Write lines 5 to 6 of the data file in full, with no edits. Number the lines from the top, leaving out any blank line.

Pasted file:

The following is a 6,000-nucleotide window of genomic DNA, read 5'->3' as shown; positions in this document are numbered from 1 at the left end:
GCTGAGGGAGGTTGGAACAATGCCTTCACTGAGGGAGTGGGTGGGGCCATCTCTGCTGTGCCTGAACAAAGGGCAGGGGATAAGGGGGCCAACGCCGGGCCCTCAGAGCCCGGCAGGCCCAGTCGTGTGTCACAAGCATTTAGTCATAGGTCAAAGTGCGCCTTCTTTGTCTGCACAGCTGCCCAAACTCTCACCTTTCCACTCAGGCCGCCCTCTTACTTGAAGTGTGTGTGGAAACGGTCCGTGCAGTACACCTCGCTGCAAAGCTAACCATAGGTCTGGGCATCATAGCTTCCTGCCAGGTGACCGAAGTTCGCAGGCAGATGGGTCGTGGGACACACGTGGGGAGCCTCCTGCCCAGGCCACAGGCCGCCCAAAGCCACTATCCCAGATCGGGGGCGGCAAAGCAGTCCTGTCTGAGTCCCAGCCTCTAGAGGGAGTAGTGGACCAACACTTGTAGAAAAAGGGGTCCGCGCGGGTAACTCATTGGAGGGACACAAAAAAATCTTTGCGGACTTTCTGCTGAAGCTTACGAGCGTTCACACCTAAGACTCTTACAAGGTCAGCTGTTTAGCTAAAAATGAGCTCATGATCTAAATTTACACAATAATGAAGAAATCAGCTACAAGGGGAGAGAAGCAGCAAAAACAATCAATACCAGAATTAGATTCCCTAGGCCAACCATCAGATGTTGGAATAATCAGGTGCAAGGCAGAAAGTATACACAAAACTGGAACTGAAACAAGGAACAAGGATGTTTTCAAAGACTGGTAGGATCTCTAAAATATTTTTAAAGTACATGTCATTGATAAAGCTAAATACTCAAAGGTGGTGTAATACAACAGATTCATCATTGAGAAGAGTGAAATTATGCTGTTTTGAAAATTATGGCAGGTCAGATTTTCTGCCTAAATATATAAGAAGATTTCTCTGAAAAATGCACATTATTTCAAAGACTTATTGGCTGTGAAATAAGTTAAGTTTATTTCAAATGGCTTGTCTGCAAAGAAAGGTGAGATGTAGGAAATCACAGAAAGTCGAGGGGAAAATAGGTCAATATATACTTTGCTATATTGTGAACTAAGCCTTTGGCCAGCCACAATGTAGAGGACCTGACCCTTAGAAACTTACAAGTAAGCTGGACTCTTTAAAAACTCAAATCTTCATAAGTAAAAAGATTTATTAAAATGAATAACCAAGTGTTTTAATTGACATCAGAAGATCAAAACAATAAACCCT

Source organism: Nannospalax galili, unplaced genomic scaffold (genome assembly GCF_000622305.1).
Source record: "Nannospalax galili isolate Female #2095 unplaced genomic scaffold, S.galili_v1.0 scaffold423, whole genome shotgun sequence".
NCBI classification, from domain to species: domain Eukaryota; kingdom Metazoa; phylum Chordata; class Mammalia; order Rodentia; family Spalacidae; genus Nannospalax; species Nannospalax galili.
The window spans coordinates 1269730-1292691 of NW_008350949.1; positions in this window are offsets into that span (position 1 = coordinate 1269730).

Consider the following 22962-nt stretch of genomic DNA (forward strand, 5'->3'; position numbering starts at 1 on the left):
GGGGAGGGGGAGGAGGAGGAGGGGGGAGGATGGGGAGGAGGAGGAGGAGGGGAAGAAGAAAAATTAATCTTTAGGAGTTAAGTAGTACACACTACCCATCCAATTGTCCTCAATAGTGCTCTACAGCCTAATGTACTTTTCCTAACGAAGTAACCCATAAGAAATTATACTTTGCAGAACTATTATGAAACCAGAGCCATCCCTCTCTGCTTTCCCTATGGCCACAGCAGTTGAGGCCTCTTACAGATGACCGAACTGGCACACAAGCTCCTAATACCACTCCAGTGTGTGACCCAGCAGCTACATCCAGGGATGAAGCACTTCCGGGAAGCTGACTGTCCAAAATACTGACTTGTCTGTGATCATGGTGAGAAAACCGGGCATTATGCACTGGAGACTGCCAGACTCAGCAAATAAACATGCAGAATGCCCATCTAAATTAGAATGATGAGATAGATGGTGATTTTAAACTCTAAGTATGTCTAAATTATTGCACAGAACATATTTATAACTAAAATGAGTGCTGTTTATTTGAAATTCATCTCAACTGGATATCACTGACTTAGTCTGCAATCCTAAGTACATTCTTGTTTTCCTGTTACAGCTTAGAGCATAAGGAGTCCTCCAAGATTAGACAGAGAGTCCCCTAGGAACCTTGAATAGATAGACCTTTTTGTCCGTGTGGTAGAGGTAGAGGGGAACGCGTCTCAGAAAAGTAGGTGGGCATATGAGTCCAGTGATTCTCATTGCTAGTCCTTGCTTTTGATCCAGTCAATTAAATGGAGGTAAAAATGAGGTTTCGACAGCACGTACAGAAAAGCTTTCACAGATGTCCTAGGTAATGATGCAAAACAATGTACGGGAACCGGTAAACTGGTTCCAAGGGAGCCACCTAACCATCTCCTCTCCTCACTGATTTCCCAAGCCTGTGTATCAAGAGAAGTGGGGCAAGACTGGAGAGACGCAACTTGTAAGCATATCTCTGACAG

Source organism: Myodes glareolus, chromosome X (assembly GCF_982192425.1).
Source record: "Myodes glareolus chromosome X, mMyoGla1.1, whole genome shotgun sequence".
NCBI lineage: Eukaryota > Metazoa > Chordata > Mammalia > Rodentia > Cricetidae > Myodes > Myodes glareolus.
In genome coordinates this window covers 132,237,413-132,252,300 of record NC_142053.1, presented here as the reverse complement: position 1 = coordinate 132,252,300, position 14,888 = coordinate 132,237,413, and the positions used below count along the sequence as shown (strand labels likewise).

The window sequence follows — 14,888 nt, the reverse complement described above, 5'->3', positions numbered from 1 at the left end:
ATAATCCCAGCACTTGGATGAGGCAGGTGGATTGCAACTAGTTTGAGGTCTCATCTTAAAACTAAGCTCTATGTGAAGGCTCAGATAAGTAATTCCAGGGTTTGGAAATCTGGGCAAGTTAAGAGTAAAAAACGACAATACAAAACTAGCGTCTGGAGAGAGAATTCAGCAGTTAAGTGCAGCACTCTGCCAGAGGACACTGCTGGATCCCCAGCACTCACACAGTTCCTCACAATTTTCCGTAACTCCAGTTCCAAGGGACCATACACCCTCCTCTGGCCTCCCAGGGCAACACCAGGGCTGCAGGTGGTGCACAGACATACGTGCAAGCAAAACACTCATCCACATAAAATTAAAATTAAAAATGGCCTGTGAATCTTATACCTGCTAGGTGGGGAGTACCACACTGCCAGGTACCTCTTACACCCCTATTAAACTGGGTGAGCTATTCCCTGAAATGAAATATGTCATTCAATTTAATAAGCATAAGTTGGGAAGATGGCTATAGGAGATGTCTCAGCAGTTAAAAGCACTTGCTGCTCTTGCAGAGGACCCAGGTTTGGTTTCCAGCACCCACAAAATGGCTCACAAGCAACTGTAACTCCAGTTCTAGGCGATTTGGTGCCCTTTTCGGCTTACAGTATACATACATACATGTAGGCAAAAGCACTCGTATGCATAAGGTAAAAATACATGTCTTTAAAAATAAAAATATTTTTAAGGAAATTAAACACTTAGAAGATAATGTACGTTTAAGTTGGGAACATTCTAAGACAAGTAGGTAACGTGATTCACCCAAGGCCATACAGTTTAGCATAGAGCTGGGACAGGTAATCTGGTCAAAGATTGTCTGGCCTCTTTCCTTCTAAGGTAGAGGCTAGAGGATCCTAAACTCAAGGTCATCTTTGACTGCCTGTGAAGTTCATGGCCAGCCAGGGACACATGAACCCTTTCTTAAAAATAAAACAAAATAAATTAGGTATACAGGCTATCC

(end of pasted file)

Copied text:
NCBI classification, from domain to species: domain Eukaryota; kingdom Metazoa; phylum Chordata; class Mammalia; order Rodentia; family Spalacidae; genus Nannospalax; species Nannospalax galili.
The window spans coordinates 1269730-1292691 of NW_008350949.1; positions in this window are offsets into that span (position 1 = coordinate 1269730).